Over the dissent of two Justices, the Supreme Court refused to clarify a privacy clause in the Freedom of Information Act that protects commercial information that private organizations are required to share with the federal government.  That is Exemption 4, which the Court has never interpreted, according to the dissenting Justices.

The Court’s denial of review of New Hampshire Right to Life v. Department of Health & Human Services thwarted an attempt by an anti-abortion group to get access to internal papers of Planned Parenthood that had been sent to the government in 2011 to support a grant of federal money for family planning projects in New Hampshire.  The Court did not explain its order.

The dispute arose over papers describing the medical standards and guidelines that Planned Parenthood’s facilities follow, along with its fee schedule for services.

Under Title X of the Public Health Service Act, the federal government makes grants to public or non-profit private entities to pay for voluntary family planning projects.  Title X bars any grants to a program that offers abortion as a method of family planning.

Prior to 2011, in New Hampshire, the federal government granted funds to the state government, which passed along some of the money to Planned Parenthood facilities.  That year, state officials decided to stop accepting such grants, saying they were concerned that taxpayer funds were being used to “subsidize abortions.”  It could not find a sufficient number of providers, so it returned funds to Washington.

The Department of Health and Human Services decided in 2011 to make grants on a sole-source basis to Planned Parenthood for a period of sixteen months.  It required the provider to submit internal files on its policies and procedures.  Planned Parenthood did so.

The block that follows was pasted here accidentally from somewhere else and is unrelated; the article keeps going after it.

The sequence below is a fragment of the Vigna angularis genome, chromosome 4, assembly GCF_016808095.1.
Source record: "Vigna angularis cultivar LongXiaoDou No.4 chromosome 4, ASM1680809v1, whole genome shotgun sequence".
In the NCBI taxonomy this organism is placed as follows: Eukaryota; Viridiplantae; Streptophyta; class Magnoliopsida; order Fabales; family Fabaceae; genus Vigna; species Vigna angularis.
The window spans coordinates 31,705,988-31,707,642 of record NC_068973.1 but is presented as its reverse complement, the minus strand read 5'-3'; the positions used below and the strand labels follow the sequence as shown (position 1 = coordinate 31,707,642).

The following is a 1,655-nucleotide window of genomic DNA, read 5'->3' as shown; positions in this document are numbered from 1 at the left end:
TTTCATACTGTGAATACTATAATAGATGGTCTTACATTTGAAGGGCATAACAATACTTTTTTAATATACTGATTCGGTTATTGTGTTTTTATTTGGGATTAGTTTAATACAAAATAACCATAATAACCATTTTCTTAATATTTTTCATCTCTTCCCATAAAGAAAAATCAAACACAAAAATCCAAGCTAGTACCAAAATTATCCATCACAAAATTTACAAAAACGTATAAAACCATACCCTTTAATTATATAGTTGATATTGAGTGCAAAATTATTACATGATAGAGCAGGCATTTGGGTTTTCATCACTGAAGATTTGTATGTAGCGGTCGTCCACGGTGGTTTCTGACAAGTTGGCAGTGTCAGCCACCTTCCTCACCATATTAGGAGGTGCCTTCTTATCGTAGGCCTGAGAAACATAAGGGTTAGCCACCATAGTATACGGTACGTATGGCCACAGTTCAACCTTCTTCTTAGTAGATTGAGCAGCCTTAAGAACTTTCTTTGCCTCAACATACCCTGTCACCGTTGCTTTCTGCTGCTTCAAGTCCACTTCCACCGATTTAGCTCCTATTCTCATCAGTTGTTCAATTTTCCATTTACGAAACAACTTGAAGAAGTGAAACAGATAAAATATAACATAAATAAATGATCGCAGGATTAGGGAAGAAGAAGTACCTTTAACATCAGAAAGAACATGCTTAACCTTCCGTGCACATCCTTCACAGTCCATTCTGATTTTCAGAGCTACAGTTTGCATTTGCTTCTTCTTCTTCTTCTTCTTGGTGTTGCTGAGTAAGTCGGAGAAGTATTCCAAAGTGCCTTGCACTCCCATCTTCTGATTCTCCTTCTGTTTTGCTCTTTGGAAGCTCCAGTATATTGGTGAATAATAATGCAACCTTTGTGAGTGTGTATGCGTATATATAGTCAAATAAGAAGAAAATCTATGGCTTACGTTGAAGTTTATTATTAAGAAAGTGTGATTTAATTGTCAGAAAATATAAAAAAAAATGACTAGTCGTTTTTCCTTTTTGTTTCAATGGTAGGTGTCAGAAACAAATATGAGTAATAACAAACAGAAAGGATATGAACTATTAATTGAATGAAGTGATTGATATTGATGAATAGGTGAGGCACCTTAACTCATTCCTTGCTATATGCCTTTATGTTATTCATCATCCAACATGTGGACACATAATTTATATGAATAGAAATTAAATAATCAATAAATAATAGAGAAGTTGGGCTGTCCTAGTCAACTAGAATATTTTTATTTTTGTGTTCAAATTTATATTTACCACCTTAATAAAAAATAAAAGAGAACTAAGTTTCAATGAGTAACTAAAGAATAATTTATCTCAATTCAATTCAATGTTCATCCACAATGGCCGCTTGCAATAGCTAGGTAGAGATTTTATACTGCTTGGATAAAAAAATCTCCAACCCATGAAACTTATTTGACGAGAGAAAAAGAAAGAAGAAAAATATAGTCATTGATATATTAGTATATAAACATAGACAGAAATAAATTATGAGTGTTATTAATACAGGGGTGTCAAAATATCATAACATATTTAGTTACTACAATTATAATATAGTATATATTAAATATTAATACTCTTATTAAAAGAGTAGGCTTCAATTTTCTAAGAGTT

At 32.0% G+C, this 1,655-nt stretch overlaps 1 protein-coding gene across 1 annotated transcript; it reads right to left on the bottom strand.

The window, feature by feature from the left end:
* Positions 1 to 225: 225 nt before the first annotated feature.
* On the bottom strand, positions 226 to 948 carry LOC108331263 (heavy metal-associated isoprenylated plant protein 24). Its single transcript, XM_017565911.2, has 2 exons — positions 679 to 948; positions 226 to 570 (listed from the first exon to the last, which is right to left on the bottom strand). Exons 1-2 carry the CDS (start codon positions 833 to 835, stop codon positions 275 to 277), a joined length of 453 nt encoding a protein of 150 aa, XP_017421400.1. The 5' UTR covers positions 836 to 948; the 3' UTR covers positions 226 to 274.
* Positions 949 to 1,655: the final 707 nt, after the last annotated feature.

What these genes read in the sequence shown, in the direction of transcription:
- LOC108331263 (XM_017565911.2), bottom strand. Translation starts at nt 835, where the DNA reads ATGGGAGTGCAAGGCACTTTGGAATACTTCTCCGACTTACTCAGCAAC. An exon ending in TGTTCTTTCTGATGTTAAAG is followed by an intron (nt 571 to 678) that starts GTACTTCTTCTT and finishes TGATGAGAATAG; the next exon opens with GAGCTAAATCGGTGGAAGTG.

Later that year, New Hampshire Right to Life asked HHS, under the Freedom of Information Act, to disclose the papers that had been filed, as well as internal HHS documents describing its plan to go ahead with the grants.  When HHS refused, the group sued.  HHS turned over about 2,500 pages but withheld some of the Planned Parenthood filings under Exemption 4.

A federal district court judge and the U.S. Court of Appeals for the First Circuit upheld HHS’s refusal.

Taking its plea on to the Supreme Court, New Hampshire Right to Life noted that the Court had never interpreted the scope of Exemption 4.  It protested that the First Circuit had allowed the use of that exemption any time there is a claim of potential, not actual, future competition.  In this instance, the competition would be for grant funds from HHS.

The Court on Monday denied the petition, prompting a dissent from Justice Clarence Thomas, joined by Justice Antonin Scalia.  The dissenters protested that federal appeals courts have turned Exemption 4 into a broad exemption to FOIA, even when there is no proof that disclosure of documents would actually produce competitive harm to the owner of those files.

New Hampshire Right to Life had also asked the Court to further clarify Exemption 5 of FOIA, which exempts from disclosure intra-agency memos or letters which would not be available if sought in a civil case in federal court.  The dissenters did not discuss that challenge.

Posted in New Hampshire Right to Life v. Department of Health and Human Services, Cases in the Pipeline, Featured

Recommended Citation: Lyle Denniston, Court bypasses FOIA challenge, SCOTUSblog (Nov. 16, 2015, 10:19 AM), https://www.scotusblog.com/2015/11/court-bypasses-foia-challenge/